There’s no doubt that email is still one of the best forms of communication when it comes to closing a sale. But bridging the gap between face-to-face networking and the email follow-up is something that very few of us do well.
So how can we get better at networking — the kind that actually leads to more email subscribers (and more sales)? Turns out, it’s not all that hard. We just need to do a better job of segmenting and using the data we’ve collected.
Invite New Contacts to Join Your List
When collecting business cards, make sure it’s clear to folks that you’d like to add them to your email list. This way, you get the chance to tell them about the useful info you’ll be sending, and they’ll know to expect your emails.
I’ll start here because it’s the area where I’ve failed the hardest. I used to travel for work a lot. I’d find myself going from a trade show on Monday to an entrepreneurship conference on Wednesday and finally to a startup accelerator demo on Friday. By the time I got home, I had a pile of new contacts … and no idea where I actually met them.
Maybe your way of keeping track of who you meet is to write them down in a Moleskine. That’s fine, but dedicate a page (or an entire notebook) to each type of event that you’re attending. If you’re collecting business cards, keep each event in a separate envelope until you’re ready to put them into your CRM.
Speak To Your Audience
It’s all too easy to fall into the rut of sending out one type of email to every type of customer. This is probably one of the areas where segmentation can help you most. By addressing the specific concerns of one person within a segment, you’re going to speak to them all.
Building a better email list doesn’t just include a high subscriber count. You want great open rates and click-through rates as well. When your subject matter actually hits home for a certain group, increased rates are the organic byproduct.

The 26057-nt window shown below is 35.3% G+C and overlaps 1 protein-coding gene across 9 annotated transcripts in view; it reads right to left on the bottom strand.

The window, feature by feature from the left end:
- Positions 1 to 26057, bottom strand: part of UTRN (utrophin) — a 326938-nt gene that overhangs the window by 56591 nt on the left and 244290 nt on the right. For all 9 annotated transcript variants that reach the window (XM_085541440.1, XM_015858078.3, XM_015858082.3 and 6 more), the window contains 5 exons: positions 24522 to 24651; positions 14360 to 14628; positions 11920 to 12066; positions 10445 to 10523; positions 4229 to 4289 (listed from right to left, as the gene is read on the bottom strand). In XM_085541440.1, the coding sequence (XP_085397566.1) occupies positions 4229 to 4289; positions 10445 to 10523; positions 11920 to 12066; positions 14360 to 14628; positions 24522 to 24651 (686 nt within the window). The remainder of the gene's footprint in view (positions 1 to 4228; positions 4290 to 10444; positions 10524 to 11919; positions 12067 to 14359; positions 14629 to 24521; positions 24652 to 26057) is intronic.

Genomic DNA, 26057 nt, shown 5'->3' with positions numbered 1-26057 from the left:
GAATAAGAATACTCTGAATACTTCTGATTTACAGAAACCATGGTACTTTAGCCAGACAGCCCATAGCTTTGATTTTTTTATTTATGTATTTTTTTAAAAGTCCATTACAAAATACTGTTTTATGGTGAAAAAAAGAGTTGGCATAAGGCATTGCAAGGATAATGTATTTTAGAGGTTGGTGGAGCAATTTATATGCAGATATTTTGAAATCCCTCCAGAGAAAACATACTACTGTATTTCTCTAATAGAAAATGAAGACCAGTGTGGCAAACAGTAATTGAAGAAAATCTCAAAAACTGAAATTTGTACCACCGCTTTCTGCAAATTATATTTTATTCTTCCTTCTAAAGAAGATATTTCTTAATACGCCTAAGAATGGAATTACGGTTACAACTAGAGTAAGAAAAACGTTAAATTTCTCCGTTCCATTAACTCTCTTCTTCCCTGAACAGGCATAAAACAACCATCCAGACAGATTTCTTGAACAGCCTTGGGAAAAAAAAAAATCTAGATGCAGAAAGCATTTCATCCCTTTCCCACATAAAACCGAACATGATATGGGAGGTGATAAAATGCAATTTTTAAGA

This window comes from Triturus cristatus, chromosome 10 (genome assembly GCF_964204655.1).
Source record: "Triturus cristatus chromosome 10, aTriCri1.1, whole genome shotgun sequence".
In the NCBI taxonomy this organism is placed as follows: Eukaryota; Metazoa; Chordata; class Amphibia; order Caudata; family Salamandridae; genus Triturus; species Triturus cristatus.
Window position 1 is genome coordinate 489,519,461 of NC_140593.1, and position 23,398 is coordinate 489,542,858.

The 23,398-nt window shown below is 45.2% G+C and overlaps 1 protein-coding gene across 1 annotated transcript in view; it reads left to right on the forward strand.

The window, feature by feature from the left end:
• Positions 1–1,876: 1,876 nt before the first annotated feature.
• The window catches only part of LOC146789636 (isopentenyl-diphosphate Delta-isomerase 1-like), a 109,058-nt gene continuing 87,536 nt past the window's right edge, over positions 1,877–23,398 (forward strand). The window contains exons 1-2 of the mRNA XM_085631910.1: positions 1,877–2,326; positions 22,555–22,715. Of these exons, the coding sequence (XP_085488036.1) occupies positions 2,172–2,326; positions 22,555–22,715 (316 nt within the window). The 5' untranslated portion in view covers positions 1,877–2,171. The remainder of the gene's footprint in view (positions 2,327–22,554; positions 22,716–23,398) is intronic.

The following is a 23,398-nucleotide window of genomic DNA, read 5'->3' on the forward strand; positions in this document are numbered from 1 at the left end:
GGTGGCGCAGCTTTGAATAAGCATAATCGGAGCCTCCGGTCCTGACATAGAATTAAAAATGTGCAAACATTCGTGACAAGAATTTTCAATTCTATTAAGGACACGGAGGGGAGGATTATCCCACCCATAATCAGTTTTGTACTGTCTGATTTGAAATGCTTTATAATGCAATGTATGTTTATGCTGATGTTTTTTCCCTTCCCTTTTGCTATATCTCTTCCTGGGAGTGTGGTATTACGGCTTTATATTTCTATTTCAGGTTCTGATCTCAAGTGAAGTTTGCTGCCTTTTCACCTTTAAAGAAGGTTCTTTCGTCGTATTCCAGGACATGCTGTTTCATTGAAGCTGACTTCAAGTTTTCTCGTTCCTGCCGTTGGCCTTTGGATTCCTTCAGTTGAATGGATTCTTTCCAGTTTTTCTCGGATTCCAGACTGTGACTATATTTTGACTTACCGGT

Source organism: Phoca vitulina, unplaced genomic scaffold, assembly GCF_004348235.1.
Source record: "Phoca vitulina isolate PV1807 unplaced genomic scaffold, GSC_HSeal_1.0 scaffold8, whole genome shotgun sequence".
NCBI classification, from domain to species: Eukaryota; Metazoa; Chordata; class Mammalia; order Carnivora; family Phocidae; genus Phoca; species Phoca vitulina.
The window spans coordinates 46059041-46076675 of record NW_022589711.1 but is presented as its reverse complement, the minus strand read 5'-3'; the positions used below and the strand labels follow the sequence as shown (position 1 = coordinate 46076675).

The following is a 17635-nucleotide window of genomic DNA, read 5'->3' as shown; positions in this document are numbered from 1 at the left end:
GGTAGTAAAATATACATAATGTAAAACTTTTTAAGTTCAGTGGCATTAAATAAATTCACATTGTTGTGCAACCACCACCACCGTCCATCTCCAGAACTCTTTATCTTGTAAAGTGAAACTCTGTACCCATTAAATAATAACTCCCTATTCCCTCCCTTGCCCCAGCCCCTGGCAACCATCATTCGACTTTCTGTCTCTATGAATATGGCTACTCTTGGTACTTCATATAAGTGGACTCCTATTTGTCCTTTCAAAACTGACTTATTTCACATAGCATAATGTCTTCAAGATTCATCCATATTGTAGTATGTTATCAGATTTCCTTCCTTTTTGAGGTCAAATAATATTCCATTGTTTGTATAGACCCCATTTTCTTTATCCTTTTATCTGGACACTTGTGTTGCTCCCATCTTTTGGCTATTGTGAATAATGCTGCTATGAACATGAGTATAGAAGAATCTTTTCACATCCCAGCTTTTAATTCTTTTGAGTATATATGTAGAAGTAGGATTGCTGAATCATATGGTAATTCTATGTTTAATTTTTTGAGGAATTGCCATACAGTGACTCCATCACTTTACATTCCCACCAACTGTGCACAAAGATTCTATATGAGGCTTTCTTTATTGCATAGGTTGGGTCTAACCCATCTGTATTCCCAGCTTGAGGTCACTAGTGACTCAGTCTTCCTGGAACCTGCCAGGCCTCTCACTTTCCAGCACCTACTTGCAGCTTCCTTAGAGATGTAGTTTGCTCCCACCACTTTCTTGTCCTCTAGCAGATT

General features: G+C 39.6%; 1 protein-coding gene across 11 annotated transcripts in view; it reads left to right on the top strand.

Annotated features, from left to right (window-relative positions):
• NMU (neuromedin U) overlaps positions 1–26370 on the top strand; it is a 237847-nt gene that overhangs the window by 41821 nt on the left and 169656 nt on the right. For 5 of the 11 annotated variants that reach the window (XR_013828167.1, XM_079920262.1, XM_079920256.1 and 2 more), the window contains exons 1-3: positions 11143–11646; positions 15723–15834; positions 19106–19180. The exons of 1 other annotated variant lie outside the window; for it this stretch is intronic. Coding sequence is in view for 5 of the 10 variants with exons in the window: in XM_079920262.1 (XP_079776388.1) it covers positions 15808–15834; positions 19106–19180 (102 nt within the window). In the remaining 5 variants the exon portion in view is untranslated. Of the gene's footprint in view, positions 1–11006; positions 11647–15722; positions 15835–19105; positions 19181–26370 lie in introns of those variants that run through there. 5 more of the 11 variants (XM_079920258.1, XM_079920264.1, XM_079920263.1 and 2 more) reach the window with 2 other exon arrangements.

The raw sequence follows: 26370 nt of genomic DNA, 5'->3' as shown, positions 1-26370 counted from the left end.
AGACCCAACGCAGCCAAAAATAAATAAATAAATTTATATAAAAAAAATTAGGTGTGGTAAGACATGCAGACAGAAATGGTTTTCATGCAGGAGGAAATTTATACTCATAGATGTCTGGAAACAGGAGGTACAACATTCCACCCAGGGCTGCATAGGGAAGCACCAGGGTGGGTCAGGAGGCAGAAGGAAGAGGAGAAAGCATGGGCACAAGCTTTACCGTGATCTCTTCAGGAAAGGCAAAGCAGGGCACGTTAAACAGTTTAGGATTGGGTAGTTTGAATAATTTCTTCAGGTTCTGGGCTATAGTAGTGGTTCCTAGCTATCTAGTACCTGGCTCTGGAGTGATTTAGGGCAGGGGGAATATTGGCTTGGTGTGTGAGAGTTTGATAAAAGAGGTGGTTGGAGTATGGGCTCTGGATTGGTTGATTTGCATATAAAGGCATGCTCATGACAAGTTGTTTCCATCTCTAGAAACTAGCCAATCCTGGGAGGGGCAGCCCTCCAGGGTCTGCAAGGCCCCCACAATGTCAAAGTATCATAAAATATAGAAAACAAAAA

You’ve been collecting cards or keeping names in separate groups. You’ve spent the time to customize your content. So now what? Now it’s time to put that networking into action.
Start with your business cards.
FullContact Card Reader lets you take a picture of a business card and have real people transcribe the information for you. But before you send that card off to be transcribed, assign a tag to it. That tag will stay with the card when the information comes back to you, allowing you to easily segment a huge stack of contacts by where you met them, the industry they’re in, etc.
Taking things a step further, Card Reader also lets you scan your business cards directly into your Mad Mimi audiences by using Zapier. You’ll need a free Zapier account to set this up, but it’s a simple process. You’ll want to set up an integration that looks like this:
Now that you have those transcribed cards back in hand and the contacts entered into your Mad Mimi audience, back up that data where it’s most useful to you. Maybe it’s an Excel spreadsheet, or your company’s CRM. The destination doesn’t matter, just make sure that the data ends up somewhere that you can readily access it.
Reap the Benefits
Offline networking doesn’t have to be a dead-end street. Whether it’s a business card or a note scrawled onto the back of a napkin, it’s a chance to connect with a potential customer online. You just have to bridge the gap.